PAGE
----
Studying STEM subjects, she continued, teaches critical thinking skills and instills a mindset that will help students succeed in many fields and disciplines. However, Long said, âToo often the opportunity to learn and be inspired by STEM is not available.
“Only 20% of high school graduates are prepared for college courses in STEM majors,” she cited, adding that “less than half of high schools in the United States even offer computer classes. So this begs the question: will children be ready to face the changing and growing landscape of STEM professions? “
While STEM education opportunities are often scarce for high school students in any field, they are even more prevalent when you consider how unevenly access is distributed by income, race, origin ethnic or gender. For example, Long said, âNative American, Black and Latin students are the least likely to attend schools that teach computer science, as are students in rural areas, and [those with] economically disadvantaged areas.
âIt’s no surprise that these differences in educational opportunities lead to very large differences in what we see in the workforce. We are excluding students from opportunities, âshe said.
So what can be done to ensure that more students from all walks of life are exposed to a wide variety of opportunities? According to the dean of the Graduate School of Education Academic Dean Martin West, who is also a member of the Massachusetts Board of Elementary and Secondary Education, a concerted effort is being made at the state level to work with – and through – teachers to convey to students the breadth of STEM opportunities and assure them that “it’s not all just sitting in front of a computer or in a science lab, but showing them that there are STEM opportunities in a wide range of fields”.
The relatively recent emergence of digital platforms, such as LabXchange, is helping to bridge the gap. LabXchange is a free online learning tool for science education that allows students, educators, scientists and researchers to collaborate in a virtual community. The initiative was developed by the Faculty of Arts and Sciences at Harvard University and the Amgen Foundation. It offers a library of varied content, includes a biotechnology learning resource available in 12 different languages, and applies science to real-world problems. Teachers and students across the country and around the world can access free content and learn wherever they are.
Many panelists also highlighted the need for regular funding to help address inequalities.
âUltimately, if this nation is to be a competitive leader in STEM, it needs to revitalize its vision of what it needs to do, especially in public schools where most blacks and browns are found, in this regard. which concerns the production of the human and the physical. infrastructure for teaching STEM, âsaid Joseph L. Graves Jr., professor of biological sciences at North Carolina Agricultural and Technical State University. Graves is also a member of the faculty steering committee, LabXchange’s Racial Diversity, Equity and Inclusion in Science Education Initiative.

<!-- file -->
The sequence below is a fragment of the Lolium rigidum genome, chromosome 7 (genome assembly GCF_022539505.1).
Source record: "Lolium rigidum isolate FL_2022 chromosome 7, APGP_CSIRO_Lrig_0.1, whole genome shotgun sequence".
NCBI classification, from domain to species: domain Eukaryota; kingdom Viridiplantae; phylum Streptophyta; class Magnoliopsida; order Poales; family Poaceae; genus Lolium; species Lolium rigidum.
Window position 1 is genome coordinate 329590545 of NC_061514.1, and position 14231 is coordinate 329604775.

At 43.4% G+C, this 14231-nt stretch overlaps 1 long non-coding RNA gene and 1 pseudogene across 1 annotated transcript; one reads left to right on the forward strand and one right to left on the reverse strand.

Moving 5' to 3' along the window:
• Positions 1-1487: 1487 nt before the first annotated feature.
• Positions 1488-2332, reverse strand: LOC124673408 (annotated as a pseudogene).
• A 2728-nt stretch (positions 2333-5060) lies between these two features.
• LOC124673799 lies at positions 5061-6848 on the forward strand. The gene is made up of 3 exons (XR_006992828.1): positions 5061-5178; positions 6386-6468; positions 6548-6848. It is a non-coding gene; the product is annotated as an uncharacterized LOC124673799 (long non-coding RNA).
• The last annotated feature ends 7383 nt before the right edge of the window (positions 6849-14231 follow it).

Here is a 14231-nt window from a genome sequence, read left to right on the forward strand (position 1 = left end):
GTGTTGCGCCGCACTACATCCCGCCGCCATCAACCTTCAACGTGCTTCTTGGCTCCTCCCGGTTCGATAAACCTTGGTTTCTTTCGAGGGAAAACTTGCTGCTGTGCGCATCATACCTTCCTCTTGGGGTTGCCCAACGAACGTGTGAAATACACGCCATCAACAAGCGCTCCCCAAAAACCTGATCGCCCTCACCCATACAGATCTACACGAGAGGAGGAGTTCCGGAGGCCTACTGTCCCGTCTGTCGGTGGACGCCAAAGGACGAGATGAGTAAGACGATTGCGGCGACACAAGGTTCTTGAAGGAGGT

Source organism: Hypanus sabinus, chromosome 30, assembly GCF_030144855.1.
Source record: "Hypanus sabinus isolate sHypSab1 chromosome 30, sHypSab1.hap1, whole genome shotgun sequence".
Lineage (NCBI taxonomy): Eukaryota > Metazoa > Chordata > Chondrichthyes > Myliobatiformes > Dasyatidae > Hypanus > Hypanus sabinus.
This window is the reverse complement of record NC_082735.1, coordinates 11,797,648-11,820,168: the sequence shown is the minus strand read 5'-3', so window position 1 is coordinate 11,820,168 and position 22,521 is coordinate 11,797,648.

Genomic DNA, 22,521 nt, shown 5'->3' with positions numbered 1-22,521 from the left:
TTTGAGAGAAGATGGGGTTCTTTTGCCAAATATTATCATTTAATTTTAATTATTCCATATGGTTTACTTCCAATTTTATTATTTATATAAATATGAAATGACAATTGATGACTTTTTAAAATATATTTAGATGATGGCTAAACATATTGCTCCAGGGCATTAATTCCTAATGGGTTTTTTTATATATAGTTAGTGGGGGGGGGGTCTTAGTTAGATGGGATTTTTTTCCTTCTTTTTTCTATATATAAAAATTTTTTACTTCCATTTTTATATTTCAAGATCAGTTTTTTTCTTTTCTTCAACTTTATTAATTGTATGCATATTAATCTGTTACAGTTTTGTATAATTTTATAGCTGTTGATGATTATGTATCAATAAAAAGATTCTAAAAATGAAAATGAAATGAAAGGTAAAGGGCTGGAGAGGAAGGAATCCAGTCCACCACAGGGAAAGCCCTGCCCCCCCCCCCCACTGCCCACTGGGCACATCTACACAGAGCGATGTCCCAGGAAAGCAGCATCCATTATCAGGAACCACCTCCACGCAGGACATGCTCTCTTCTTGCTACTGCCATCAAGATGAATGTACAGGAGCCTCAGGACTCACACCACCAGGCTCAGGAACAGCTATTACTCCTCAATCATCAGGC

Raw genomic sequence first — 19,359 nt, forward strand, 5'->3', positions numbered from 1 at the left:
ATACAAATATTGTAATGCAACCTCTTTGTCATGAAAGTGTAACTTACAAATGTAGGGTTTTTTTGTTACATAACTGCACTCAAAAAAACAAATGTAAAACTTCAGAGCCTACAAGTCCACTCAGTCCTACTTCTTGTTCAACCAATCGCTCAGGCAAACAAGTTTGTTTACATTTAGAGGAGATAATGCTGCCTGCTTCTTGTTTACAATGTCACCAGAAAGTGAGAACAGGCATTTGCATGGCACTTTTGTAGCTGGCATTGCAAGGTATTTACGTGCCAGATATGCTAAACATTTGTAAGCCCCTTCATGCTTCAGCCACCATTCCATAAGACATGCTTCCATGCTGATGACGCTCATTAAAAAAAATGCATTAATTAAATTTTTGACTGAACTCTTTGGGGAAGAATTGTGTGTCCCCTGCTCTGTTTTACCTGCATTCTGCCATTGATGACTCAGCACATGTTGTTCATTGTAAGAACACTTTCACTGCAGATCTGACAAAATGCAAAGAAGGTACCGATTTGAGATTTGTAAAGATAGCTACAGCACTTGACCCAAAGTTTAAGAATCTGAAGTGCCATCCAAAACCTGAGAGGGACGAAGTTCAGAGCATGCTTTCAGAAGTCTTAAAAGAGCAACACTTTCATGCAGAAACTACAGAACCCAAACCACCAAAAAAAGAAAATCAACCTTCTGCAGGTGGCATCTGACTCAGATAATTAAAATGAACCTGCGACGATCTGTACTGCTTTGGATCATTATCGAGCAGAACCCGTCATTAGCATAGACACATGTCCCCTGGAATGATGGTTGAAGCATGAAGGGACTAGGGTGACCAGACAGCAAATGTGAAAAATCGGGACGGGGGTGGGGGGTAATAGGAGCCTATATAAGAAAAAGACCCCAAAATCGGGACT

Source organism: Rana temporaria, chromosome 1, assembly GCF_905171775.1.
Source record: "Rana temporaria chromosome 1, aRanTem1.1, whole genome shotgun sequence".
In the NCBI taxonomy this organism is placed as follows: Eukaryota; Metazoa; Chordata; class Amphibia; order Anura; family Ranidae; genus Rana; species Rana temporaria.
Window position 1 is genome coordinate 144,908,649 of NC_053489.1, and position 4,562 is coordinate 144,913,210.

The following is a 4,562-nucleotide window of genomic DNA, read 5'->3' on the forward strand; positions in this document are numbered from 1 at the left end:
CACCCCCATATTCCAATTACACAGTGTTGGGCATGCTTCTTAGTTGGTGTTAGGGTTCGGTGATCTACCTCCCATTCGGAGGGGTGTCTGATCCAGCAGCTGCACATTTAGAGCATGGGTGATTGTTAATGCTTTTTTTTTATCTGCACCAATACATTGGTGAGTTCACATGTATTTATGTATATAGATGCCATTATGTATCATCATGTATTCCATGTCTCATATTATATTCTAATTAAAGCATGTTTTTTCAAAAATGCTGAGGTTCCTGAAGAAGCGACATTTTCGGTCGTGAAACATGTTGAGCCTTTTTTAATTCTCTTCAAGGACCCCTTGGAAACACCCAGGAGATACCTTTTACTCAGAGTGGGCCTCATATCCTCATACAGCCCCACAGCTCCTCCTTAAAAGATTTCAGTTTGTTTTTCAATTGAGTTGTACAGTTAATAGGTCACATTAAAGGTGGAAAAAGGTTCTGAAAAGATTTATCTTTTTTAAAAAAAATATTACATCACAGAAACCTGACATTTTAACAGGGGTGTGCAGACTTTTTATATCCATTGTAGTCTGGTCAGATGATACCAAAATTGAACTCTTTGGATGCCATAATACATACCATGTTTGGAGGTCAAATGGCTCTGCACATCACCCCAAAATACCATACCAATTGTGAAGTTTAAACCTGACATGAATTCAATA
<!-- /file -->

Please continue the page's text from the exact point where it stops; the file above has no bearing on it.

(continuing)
The panel noted how LabXchange is partnering with academics from several historically black colleges and universities to develop new digital learning resources on anti-racism in education, science and public health. The content, which will be available for free and translated into Spanish, is funded by a $ 1.2 million grant from the Amgen Foundation. In addition to the highly successful LabXchange program, Mike Edmondson, Vice President, Global Field Excellence and Commercial, Diversity Inclusion & Belonging at Amgen, highlighted the Amgen Biotech Experience and the Amgen Scholars program, both of which help ensure that everyone has the opportunity to engage in science and see yourself in a STEM career.
We also need to do a better job of helping people understand that we can’t afford to fall behind in STEM education, Graves argued. âIt means it’s going to cost us money. So America must be prepared to payâ¦ “We must have a new vision of how we prepare students to think critically about the worldâ¦ as well as to educate a society in such a way that it has a scientific culture. “
Amanda Dillingham, a science teacher at East Boston High, is at the forefront of this challenge and says she believes supporting teachers is one of the most critical steps that can be taken to address the problem in the immediate future.
When more funds are put on the table, teachers âare able to coordinate networksâ¦ and build biotechnology labs in our classrooms and build robotics labs in our classroomsâ¦. and are actually able to introduce students to [these fields and these careers] at a very young age, âsaid Dillingham, who is also director of the science and biology program, LabXchange.
Long and the panel also paid tribute to Rob Lue, the inventor of LabXchange, who passed away a year ago.
âRob challenged science learners, scientists and educators to make a commitment to end racial inequalities,â Long said. âAccess was at the heart of all of Rob’s many contributions to education at Harvard and beyond. He envisioned a world without barriers and where opportunity was available to everyone, especially in science. In everything he did, he created an environment in which learners of all ages and backgrounds could come together to imagine, learn and engage in live exchanges. Rob’s free online science learning platform was his broadest vision and continues to inspire educators and learners around the world.